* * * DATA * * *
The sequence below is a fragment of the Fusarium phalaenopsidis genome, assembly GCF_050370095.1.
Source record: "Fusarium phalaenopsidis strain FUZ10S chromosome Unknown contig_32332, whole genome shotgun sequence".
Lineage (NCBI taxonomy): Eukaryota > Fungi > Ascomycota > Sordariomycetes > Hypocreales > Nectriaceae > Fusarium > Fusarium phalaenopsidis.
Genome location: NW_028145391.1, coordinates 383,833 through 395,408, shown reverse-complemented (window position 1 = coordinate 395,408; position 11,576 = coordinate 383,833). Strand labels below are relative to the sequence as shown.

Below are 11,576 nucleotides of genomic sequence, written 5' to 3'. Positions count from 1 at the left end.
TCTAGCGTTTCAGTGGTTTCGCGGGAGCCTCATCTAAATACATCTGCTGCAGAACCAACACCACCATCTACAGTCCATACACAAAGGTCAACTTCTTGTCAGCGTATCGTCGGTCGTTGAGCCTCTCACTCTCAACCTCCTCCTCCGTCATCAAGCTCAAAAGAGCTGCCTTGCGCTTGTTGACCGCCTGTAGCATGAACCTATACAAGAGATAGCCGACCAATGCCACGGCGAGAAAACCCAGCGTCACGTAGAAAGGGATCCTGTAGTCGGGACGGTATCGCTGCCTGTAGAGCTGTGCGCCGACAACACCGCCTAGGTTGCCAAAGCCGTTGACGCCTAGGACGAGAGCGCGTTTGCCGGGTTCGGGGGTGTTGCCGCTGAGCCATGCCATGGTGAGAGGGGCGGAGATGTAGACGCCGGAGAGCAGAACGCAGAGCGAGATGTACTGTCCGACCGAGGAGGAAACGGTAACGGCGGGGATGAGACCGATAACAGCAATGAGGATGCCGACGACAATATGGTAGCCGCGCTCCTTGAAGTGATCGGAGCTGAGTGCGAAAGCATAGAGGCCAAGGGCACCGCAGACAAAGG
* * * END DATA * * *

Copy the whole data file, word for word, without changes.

The sequence below is a fragment of the Fusarium phalaenopsidis genome, assembly GCF_050370095.1.
Source record: "Fusarium phalaenopsidis strain FUZ10S chromosome Unknown contig_32332, whole genome shotgun sequence".
Lineage (NCBI taxonomy): Eukaryota > Fungi > Ascomycota > Sordariomycetes > Hypocreales > Nectriaceae > Fusarium > Fusarium phalaenopsidis.
Genome location: NW_028145391.1, coordinates 383,833 through 395,408, shown reverse-complemented (window position 1 = coordinate 395,408; position 11,576 = coordinate 383,833). Strand labels below are relative to the sequence as shown.

Below are 11,576 nucleotides of genomic sequence, written 5' to 3'. Positions count from 1 at the left end.
TCTAGCGTTTCAGTGGTTTCGCGGGAGCCTCATCTAAATACATCTGCTGCAGAACCAACACCACCATCTACAGTCCATACACAAAGGTCAACTTCTTGTCAGCGTATCGTCGGTCGTTGAGCCTCTCACTCTCAACCTCCTCCTCCGTCATCAAGCTCAAAAGAGCTGCCTTGCGCTTGTTGACCGCCTGTAGCATGAACCTATACAAGAGATAGCCGACCAATGCCACGGCGAGAAAACCCAGCGTCACGTAGAAAGGGATCCTGTAGTCGGGACGGTATCGCTGCCTGTAGAGCTGTGCGCCGACAACACCGCCTAGGTTGCCAAAGCCGTTGACGCCTAGGACGAGAGCGCGTTTGCCGGGTTCGGGGGTGTTGCCGCTGAGCCATGCCATGGTGAGAGGGGCGGAGATGTAGACGCCGGAGAGCAGAACGCAGAGCGAGATGTACTGTCCGACCGAGGAGGAAACGGTAACGGCGGGGATGAGACCGATAACAGCAATGAGGATGCCGACGACAATATGGTAGCCGCGCTCCTTGAAGTGATCGGAGCTGAGTGCGAAAGCATAGAGGCCAAGGGCACCGCAGACAAAGG